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Browser Extensions for Accessibility


Posted on Nov 26, 2012

Recently, Internet browsers such as Google Chrome and Mozilla Firefox began allowing users to design “extensions” that other users could download and integrate with their web browser. Many individuals take advantage of extensions to personalize their browsing experiences, but what many probably fail to realize is that some extensions promote accessibility. In fact, several extensions appear to be designed explicitly for making the Internet a more accessible place. The cost of these extensions is also a key factor in that these extensions are free. Ordinarily, an individual with disabilities might have to buy specialized, and often expensive, software. Now, though, those with disabilities can have increased access without any costs.

In Chrome’s web store, there is an extensions category labeled “accessibility.” Firefox, unfortunately, does not have a similar category, but a search function exists to find Firefox extensions that might help with accessibility. Based on a quick once-over of the two browsers’ extensions, though, it appears that Chrome has the edge in terms of number of extensions,

The Chrome web store features extensions including Read&Write for Google Docs, Chrome Daltonize, ChromeVox, and Readability Redux. Read&Write “adds accessibility features to Google Docs such as Text To Speech with Dual Synchornized Highlighting and Study Skills tools.” Daltonize, which might be one of the neatest extensions I’ve seen, allows “color-blind users to see what they otherwise would have missed,” which is to say that Daltonize makes images accessible to individuals suffering from color-blindness as well as individuals who may struggle with differentiating various colors (Protanopia, Deuteranopia, and Tritanopia). ChromeVox is a screen reader that helps with across the various pages of the Internet, and Readability Redux “makes reading on the Web more enjoyable by removing the clutter around what you’re reading.”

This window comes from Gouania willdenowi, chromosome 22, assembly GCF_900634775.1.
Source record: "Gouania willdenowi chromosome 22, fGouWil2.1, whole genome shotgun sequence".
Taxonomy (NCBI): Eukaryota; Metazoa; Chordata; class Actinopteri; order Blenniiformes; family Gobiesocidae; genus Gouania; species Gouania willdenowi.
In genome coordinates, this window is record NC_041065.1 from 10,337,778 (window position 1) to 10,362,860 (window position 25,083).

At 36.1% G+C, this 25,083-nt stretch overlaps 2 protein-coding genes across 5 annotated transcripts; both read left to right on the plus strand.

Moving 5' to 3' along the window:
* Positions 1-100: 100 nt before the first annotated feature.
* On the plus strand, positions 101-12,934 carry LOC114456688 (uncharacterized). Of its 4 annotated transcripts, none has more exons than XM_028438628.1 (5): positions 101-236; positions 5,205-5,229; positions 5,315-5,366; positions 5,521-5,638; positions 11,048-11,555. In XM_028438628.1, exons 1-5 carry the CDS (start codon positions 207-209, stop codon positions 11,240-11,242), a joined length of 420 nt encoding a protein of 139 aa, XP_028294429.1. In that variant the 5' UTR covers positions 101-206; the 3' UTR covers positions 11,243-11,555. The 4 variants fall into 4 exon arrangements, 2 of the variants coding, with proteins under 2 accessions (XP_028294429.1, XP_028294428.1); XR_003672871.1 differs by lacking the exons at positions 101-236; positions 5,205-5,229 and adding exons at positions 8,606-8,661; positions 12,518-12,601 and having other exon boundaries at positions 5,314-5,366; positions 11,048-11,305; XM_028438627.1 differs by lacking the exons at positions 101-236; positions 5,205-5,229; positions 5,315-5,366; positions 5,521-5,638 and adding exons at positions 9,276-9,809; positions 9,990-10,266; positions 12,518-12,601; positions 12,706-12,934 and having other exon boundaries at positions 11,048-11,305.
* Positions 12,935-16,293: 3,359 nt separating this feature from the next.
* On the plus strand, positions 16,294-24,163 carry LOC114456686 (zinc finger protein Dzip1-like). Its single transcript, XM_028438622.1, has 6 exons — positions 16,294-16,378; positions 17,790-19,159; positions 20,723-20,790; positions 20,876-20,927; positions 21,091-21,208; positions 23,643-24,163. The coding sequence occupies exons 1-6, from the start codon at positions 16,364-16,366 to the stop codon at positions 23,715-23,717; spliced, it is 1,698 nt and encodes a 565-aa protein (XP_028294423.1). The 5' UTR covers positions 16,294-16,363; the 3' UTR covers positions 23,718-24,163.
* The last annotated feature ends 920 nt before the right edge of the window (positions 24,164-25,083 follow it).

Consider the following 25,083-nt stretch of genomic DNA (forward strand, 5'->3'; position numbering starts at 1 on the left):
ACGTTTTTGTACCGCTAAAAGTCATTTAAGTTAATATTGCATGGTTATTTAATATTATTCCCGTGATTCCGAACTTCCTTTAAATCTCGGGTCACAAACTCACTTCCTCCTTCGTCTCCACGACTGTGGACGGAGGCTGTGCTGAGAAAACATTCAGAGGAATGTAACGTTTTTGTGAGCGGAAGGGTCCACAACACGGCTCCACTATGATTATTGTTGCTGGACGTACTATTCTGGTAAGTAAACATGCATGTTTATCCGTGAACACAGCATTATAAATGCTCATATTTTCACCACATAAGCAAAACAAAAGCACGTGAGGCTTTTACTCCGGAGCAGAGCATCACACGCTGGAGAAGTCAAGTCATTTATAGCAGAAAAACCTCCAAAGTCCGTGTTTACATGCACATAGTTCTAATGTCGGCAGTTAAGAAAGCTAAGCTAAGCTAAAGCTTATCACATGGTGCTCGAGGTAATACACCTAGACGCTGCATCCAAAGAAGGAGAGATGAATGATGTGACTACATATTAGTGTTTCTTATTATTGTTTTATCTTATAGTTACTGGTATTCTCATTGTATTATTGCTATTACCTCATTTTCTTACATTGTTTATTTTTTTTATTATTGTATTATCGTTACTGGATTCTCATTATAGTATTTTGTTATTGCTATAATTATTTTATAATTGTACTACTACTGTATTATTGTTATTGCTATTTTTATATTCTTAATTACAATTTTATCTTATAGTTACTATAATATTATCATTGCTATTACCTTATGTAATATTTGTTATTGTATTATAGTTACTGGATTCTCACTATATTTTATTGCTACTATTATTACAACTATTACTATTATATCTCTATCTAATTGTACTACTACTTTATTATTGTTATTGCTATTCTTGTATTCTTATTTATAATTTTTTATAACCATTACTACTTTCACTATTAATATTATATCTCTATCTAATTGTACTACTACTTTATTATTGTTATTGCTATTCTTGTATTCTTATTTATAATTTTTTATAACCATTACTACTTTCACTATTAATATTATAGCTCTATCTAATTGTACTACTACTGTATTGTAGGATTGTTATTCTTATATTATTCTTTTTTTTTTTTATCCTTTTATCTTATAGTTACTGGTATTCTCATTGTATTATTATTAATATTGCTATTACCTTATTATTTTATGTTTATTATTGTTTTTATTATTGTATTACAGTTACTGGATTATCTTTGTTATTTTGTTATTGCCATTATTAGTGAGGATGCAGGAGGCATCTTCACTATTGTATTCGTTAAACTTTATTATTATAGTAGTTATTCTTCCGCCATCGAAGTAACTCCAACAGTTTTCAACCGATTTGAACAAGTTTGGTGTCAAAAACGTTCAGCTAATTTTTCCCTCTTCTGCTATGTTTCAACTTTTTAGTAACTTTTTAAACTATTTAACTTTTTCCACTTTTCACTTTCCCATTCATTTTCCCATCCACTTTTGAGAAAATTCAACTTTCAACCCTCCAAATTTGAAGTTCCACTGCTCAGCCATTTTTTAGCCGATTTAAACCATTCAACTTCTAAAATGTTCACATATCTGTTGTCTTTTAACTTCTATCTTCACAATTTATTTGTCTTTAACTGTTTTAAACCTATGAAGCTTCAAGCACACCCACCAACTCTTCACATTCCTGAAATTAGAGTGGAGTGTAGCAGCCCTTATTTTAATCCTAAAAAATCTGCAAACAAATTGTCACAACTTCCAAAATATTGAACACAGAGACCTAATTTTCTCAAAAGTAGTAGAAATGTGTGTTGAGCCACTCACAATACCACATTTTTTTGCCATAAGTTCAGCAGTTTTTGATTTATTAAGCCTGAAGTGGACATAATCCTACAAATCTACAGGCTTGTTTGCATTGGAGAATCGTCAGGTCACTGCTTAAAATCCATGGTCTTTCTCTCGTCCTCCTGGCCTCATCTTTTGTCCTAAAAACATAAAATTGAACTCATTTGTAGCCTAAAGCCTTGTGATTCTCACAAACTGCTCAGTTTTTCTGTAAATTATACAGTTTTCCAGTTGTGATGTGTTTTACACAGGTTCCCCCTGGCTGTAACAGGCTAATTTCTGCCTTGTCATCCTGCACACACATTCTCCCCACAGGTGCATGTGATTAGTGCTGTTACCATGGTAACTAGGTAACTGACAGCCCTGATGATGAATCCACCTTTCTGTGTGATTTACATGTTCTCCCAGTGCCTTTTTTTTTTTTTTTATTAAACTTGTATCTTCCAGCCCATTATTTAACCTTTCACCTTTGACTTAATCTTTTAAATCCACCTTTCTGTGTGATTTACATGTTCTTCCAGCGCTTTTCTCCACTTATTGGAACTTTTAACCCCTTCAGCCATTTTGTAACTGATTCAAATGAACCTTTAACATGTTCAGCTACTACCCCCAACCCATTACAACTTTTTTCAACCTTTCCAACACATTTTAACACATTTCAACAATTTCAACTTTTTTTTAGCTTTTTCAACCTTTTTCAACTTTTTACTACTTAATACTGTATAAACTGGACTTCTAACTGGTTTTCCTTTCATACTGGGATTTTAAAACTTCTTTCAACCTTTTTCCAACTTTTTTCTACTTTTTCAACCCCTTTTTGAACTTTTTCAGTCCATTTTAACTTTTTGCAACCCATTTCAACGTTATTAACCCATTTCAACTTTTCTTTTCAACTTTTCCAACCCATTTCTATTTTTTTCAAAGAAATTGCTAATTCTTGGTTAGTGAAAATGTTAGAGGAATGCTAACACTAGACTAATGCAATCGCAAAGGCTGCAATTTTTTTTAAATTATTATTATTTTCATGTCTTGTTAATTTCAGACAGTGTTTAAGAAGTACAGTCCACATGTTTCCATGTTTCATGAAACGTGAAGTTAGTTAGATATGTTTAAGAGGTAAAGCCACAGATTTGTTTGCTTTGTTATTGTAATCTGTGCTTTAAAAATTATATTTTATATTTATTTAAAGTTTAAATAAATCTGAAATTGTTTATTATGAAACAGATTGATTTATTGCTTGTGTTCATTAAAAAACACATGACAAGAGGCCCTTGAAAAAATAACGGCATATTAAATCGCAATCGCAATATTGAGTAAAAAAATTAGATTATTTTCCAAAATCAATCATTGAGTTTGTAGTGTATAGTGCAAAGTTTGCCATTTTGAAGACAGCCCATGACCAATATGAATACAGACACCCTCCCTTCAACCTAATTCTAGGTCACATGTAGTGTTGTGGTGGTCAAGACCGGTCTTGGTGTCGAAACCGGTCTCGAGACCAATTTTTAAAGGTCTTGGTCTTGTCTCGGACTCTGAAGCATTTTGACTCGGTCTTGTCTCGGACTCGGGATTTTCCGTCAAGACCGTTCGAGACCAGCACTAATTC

Josh Luthi is a computer science student at the University of Kansas and has a penchant for politics.

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